The Teenager Today|July 2020

Tiwa or Lalung is an indigenous tribe of the Tibeto-Burman race whose habitats are mainly Assam and Meghalaya.
They are also found in Arunachal and Manipur. Literally meaning “the people who were lifted from below”, Lalung is a recognized scheduled tribe in Assam. They prefer to call themselves Tiwa though in the Assamese Buranjis (Assamese Chronicles), Colonial literature and in the Constitution of India, the term Lalung was/is used.

Tiwas are divided into two groups — the Plains Tiwas and hill Tiwas — each with rather contrasting cultural features. The Plains Tiwas live on the flat lands of the southern bank of the Brahmaputra valley, consisting of Morigaon, Nagaon, Hojai, Kamrup, Sibsagar, Jorhat, Lakhimpur and Dhemaji districts of Assam which may be called Tiwaland (Tiwashong).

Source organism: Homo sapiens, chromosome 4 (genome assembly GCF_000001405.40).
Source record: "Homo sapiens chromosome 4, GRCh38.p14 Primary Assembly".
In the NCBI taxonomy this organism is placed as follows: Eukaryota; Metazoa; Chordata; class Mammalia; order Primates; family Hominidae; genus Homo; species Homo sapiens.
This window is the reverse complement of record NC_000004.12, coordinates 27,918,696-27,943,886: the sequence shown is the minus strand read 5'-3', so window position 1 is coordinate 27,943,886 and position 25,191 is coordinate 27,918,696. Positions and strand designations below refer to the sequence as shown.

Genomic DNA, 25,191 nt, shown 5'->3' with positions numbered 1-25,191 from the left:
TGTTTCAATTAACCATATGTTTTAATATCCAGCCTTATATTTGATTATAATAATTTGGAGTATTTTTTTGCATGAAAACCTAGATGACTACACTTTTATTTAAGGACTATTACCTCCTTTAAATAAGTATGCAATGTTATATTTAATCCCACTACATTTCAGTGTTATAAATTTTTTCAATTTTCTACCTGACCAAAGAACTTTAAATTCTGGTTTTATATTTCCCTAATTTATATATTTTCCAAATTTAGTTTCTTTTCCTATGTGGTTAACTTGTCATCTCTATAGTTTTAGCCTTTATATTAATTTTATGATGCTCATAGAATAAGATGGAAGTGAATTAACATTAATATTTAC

Culturally, religiously and linguistically the Plains Tiwas have been hugely influenced by the dominant non-tribal population of the plain. Except in the foothills and in rare villages in the plain, Assamese has become the mother tongue of the vast majority of Plain Tiwas. Even in primary school Assamese is the medium of instruction. Though with specific features, their religion has many elements of Assamese Hinduism.

Plains Tiwas follow the patrilineal system of descent. Their patronymics are not derived from their clan’s names but are common Assamese, and plain Tiwas ethnic surnames are like manta, Dekaraja, Dewraja, Bordoloi, Konwar, Doloi, Kakoti, Deka, Deory, Bhuyan, etc.


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July 2020